The Roman Empire: A Brief History

From its founding in 625 BC to its fall in AD 476, the Roman Empire conquered and integrated dozens of cultures. The influence of these cultures can be seen in objects, such as oil lamps, made and used throughout the Empire.

 


By Roke (d) [GFDL or CC-BY-SA-3.0], via Wikimedia Commons
Animated map showing the rise and decline of the Roman Empire (Roke, 2006).
Key:
   Roman Republic (510 BC – 40 BC)
   Imperial Rome (20 AD - 360 AD)
   Eastern Roman Empire (405 AD – 1453 AD)
   Western Roman Empire (405 AD – 480 AD)

The history of the Roman Empire can be divided into three distinct periods: The Period of Kings (625-510 BC), Republican Rome (510-31 BC), and Imperial Rome (31 BC – AD 476).

Founding (c. 625 BC)

Rome was founded around 625 BC in the areas of ancient Italy known as Etruria and Latium. It is thought that the city-state of Rome was initially formed by Latium villagers joining together with settlers from the surrounding hills in response to an Etruscan invasion. It is unclear whether they came together in defense or as a result of being brought under Etruscan rule. Archaeological evidence indicates that a great deal of change and unification took place around 600 BC which likely led to the establishment of Rome as a true city.

Period of Kings (625-510 BC)

The first period in Roman history is known as the Period of Kings, and it lasted from Rome’s founding until 510 BC. During this brief time Rome, led by no fewer than six kings, advanced both militaristically and economically with increases in physical boundaries, military might, and production and trade of goods including oil lamps. Politically, this period saw the early formation of the Roman constitution. The end of the Period of Kings came with the decline of Etruscan power, thus ushering in Rome’s Republican Period.

Republican Rome (510-31 BC)

Rome entered its Republican Period in 510 BC. No longer ruled by kings, the Romans established a new form of government whereby the upper classes ruled, namely the senators and the equestrians, or knights. However, a dictator could be nominated in times of crisis. In 451 BC, the Romans established the “Twelve Tables,” a standardized code of laws meant for public, private, and political matters.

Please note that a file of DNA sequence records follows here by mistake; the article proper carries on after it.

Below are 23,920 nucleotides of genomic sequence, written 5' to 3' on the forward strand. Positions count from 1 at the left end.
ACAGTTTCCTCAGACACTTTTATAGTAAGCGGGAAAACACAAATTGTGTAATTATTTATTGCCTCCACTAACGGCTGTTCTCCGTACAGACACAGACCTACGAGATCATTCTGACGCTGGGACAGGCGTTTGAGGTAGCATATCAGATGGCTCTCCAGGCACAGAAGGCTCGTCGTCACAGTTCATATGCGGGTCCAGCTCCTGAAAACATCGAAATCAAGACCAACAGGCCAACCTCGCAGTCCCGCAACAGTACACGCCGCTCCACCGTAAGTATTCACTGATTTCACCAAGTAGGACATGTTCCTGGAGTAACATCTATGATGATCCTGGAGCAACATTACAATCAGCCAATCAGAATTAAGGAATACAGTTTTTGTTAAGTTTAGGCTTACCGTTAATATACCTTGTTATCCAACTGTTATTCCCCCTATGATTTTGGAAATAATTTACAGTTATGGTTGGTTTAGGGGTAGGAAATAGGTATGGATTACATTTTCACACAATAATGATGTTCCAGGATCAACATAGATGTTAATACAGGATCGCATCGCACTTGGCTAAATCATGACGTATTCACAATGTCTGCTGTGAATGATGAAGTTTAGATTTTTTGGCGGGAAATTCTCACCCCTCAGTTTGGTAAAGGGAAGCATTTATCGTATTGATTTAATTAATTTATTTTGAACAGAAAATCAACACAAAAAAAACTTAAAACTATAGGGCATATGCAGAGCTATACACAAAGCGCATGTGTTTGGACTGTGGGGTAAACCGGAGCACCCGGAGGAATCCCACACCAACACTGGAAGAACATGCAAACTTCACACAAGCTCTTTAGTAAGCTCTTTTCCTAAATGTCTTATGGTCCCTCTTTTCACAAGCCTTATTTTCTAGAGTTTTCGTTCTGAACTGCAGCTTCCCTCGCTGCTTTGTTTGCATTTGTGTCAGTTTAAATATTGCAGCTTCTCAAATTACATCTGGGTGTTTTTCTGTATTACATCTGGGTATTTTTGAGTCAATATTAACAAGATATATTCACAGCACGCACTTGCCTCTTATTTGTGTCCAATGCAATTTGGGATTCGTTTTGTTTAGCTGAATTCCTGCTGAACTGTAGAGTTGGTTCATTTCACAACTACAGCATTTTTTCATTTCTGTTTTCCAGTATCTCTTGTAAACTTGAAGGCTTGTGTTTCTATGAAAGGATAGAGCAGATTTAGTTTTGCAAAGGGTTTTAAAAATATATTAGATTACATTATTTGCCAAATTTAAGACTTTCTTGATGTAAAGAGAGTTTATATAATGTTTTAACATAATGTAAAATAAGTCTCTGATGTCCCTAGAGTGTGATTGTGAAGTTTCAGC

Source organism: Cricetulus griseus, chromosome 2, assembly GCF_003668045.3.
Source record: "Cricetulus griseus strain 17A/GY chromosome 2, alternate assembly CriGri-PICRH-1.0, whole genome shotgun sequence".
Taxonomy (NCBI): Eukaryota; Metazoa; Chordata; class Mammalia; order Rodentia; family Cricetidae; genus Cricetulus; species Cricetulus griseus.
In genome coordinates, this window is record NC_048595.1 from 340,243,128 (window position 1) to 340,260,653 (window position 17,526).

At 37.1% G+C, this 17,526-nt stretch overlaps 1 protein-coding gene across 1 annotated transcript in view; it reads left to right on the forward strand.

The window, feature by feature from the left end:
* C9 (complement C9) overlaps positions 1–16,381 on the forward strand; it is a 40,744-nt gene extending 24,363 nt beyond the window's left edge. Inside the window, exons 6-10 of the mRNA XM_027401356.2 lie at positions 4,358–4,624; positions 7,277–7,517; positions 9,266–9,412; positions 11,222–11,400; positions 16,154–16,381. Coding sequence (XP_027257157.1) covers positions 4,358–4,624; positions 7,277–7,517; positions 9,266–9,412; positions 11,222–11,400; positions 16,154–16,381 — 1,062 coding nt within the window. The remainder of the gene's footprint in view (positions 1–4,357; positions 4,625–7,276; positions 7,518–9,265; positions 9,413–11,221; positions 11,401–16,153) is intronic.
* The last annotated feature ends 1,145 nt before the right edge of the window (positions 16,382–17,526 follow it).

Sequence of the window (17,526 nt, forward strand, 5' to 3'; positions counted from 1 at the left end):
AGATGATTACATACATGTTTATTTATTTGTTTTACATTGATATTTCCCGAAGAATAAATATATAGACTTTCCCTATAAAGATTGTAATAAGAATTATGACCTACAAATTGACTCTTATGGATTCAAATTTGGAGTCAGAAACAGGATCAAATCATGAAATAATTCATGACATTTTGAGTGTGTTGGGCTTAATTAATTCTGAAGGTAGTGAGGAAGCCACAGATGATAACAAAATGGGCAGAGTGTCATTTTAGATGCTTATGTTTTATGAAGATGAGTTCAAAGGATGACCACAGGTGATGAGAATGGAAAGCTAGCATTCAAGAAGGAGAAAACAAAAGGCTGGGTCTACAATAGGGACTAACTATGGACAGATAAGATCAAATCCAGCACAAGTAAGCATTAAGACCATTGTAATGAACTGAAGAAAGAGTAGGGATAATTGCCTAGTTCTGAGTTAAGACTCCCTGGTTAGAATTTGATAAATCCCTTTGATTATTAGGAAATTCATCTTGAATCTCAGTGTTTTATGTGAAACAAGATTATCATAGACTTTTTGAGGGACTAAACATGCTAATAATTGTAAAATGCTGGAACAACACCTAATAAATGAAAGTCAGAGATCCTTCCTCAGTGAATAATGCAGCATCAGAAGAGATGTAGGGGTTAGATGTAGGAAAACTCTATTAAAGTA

Rome continued to expand through the Republican Period and gained control over the entire Italian peninsula by 338 BC. It was the Punic Wars from 264-146 BC, along with some conflicts with Greece, that allowed Rome to take control of Carthage and Corinth and thus become the dominant maritime power in the Mediterranean.

Soon after, Rome’s political atmosphere pushed the Republic into a period of chaos and civil war. This led to the election of a dictator, L. Cornelius Sulla, who served from 82-80 BC. Following Sulla’s resignation in 79 AD, the Republic returned to a state of unrest. While Rome continued to be governed as a Republic for another 50 years, the shift to Imperialism began to materialize in 60 BC when Julius Caesar rose to power.

By 51 BC, Julius Caesar had conquered Celtic Gaul and, for the first time, Rome’s borders had spread beyond the Mediterranean region. Although the Senate was still Rome’s governing body, its power was weakening. Julius Caesar was assassinated in 44 BC and replaced by his heir, Gaius Julius Caesar Octavianus (Octavian) who ruled alongside Mark Antony. In 31 BC Rome overtook Egypt which resulted in the death of Mark Antony and left Octavian as the unchallenged ruler of Rome. Octavian assumed the title of Augustus and thus became the first emperor of Rome.

Imperial Rome (31 BC – AD 476)

Rome’s Imperial Period was its last, beginning with the rise of Rome’s first emperor in 31 BC and lasting until the fall of Rome in AD 476. During this period, Rome saw several decades of peace, prosperity, and expansion. By AD 117, the Roman Empire had reached its maximum extant, spanning three continents including Asia Minor, northern Africa, and most of Europe.

In AD 286 the Roman Empire was split into eastern and western empires, each ruled by its own emperor. The western empire suffered several Gothic invasions and, in AD 455, was sacked by Vandals. Rome continued to decline after that until AD 476 when the western Roman Empire came to an end. The eastern Roman Empire, more commonly known as the Byzantine Empire, survived until the 15th century AD. It fell when Turks took control of its capital city, Constantinople (modern day Istanbul in Turkey) in AD 1453.